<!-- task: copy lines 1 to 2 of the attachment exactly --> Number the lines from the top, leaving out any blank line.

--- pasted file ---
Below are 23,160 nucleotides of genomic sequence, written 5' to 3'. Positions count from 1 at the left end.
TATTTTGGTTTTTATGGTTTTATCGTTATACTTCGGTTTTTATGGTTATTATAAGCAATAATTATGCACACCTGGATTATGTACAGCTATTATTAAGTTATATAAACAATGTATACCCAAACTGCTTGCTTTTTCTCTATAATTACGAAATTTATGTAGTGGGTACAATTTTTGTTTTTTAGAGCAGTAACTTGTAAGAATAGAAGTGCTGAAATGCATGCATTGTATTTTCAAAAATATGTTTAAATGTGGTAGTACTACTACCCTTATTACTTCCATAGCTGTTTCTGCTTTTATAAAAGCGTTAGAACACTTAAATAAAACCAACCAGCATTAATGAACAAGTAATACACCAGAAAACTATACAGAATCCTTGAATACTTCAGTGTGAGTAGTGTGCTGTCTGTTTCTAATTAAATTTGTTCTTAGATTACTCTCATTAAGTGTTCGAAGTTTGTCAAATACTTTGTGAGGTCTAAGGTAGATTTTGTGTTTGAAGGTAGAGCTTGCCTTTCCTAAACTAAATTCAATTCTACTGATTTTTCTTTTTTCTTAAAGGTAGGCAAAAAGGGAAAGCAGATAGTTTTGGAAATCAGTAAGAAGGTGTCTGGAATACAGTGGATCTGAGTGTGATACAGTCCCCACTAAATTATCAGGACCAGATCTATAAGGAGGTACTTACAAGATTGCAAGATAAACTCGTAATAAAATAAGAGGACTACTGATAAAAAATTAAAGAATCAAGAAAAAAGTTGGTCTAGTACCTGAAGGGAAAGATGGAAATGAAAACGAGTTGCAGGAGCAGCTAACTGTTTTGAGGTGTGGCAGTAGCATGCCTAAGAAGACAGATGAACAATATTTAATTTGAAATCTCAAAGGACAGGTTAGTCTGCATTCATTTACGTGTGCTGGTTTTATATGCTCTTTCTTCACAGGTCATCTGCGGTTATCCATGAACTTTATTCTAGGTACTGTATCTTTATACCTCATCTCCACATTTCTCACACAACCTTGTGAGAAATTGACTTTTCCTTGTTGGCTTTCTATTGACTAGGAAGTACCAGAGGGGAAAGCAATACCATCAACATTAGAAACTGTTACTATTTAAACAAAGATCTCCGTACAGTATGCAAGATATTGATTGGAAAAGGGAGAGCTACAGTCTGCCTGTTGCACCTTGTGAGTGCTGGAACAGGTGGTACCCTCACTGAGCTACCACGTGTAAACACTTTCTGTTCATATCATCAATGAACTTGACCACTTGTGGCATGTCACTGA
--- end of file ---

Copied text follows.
Below are 23,160 nucleotides of genomic sequence, written 5' to 3'. Positions count from 1 at the left end.
TATTTTGGTTTTTATGGTTTTATCGTTATACTTCGGTTTTTATGGTTATTATAAGCAATAATTATGCACACCTGGATTATGTACAGCTATTATTAAGTTATATAAACAATGTATACCCAAACTGCTTGCTTTTTCTCTATAATTACGAAATTTATGTAGTGGGTACAATTTTTGTTTTTTAGAGCAGTAACTTGTAAGAATAGAAGTGCTGAAATGCATGCATTGTATTTTCAAAAATATGTTTAAATGTGGTAGTACTACTACCCTTATTACTTCCATAGCTGTTTCTGCTTTTATAAAAGCGTTAGAACACTTAAATAAAACCAACCAGCATTAATGAACAAGTAATACACCAGAAAACTATACAGAATCCTTGAATACTTCAGTGTGAGTAGTGTGCTGTCTGTTTCTAATTAAATTTGTTCTTAGATTACTCTCATTAAGTGTTCGAAGTTTGTCAAATACTTTGTGAGGTCTAAGGTAGATTTTGTGTTTGAAGGTAGAGCTTGCCTTTCCTAAACTAAATTCAATTCTACTGATTTTTCTTTTTTCTTAAAGGTAGGCAAAAAGGGAAAGCAGATAGTTTTGGAAATCAGTAAGAAGGTGTCTGGAATACAGTGGATCTGAGTGTGATACAGTCCCCACTAAATTATCAGGACCAGATCTATAAGGAGGTACTTACAAGATTGCAAGATAAACTCGTAATAAAATAAGAGGACTACTGATAAAAAATTAAAGAATCAAGAAAAAAGTTGGTCTAGTACCTGAAGGGAAAGATGGAAATGAAAACGAGTTGCAGGAGCAGCTAACTGTTTTGAGGTGTGGCAGTAGCATGCCTAAGAAGACAGATGAACAATATTTAATTTGAAATCTCAAAGGACAGGTTAGTCTGCATTCATTTACGTGTGCTGGTTTTATATGCTCTTTCTTCACAGGTCATCTGCGGTTATCCATGAACTTTATTCTAGGTACTGTATCTTTATACCTCATCTCCACATTTCTCACACAACCTTGTGAGAAATTGACTTTTCCTTGTTGGCTTTCTATTGACTAGGAAGTACCAGAGGGGAAAGCAATACCATCAACATTAGAAACTGTTACTATTTAAACAAAGATCTCCGTACAGTATGCAAGATATTGATTGGAAAAGGGAGAGCTACAGTCTGCCTGTTGCACCTTGTGAGTGCTGGAACAGGTGGTACCCTCACTGAGCTACCACGTGTAAACACTTTCTGTTCATATCATCAATGAACTTGACCACTTGTGGCATGTCACTGA